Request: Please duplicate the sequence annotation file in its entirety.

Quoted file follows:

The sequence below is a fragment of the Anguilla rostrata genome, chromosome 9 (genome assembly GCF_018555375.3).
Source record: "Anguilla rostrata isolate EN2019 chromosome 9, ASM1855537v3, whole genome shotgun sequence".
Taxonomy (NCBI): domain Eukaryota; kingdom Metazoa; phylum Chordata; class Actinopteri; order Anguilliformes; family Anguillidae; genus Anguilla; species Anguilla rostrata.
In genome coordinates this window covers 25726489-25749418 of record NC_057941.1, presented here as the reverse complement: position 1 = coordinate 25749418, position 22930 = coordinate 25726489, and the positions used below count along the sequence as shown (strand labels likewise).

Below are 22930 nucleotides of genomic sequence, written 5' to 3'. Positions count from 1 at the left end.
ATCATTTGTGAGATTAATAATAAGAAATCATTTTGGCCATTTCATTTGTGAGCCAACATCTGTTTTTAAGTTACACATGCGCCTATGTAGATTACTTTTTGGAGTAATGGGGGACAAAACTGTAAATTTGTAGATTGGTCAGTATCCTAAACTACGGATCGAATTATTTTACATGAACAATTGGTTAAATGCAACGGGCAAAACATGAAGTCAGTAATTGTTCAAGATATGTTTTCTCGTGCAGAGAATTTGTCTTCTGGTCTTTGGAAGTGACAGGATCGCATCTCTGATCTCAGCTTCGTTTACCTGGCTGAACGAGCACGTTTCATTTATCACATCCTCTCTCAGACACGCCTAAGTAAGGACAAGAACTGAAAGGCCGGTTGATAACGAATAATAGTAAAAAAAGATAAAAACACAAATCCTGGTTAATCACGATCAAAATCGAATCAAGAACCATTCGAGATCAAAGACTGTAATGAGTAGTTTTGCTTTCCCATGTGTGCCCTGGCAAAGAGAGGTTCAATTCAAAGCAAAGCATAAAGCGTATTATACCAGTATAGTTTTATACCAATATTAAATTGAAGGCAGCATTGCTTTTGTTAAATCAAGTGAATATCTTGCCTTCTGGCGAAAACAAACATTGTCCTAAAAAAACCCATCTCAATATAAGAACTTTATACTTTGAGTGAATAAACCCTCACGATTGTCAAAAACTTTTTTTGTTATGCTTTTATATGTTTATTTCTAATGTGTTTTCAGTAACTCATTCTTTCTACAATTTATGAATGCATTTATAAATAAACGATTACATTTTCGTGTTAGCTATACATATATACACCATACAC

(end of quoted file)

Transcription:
The sequence below is a fragment of the Anguilla rostrata genome, chromosome 9 (genome assembly GCF_018555375.3).
Source record: "Anguilla rostrata isolate EN2019 chromosome 9, ASM1855537v3, whole genome shotgun sequence".
Taxonomy (NCBI): domain Eukaryota; kingdom Metazoa; phylum Chordata; class Actinopteri; order Anguilliformes; family Anguillidae; genus Anguilla; species Anguilla rostrata.
In genome coordinates this window covers 25726489-25749418 of record NC_057941.1, presented here as the reverse complement: position 1 = coordinate 25749418, position 22930 = coordinate 25726489, and the positions used below count along the sequence as shown (strand labels likewise).

Below are 22930 nucleotides of genomic sequence, written 5' to 3'. Positions count from 1 at the left end.
ATCATTTGTGAGATTAATAATAAGAAATCATTTTGGCCATTTCATTTGTGAGCCAACATCTGTTTTTAAGTTACACATGCGCCTATGTAGATTACTTTTTGGAGTAATGGGGGACAAAACTGTAAATTTGTAGATTGGTCAGTATCCTAAACTACGGATCGAATTATTTTACATGAACAATTGGTTAAATGCAACGGGCAAAACATGAAGTCAGTAATTGTTCAAGATATGTTTTCTCGTGCAGAGAATTTGTCTTCTGGTCTTTGGAAGTGACAGGATCGCATCTCTGATCTCAGCTTCGTTTACCTGGCTGAACGAGCACGTTTCATTTATCACATCCTCTCTCAGACACGCCTAAGTAAGGACAAGAACTGAAAGGCCGGTTGATAACGAATAATAGTAAAAAAAGATAAAAACACAAATCCTGGTTAATCACGATCAAAATCGAATCAAGAACCATTCGAGATCAAAGACTGTAATGAGTAGTTTTGCTTTCCCATGTGTGCCCTGGCAAAGAGAGGTTCAATTCAAAGCAAAGCATAAAGCGTATTATACCAGTATAGTTTTATACCAATATTAAATTGAAGGCAGCATTGCTTTTGTTAAATCAAGTGAATATCTTGCCTTCTGGCGAAAACAAACATTGTCCTAAAAAAACCCATCTCAATATAAGAACTTTATACTTTGAGTGAATAAACCCTCACGATTGTCAAAAACTTTTTTTGTTATGCTTTTATATGTTTATTTCTAATGTGTTTTCAGTAACTCATTCTTTCTACAATTTATGAATGCATTTATAAATAAACGATTACATTTTCGTGTTAGCTATACATATATACACCATACAC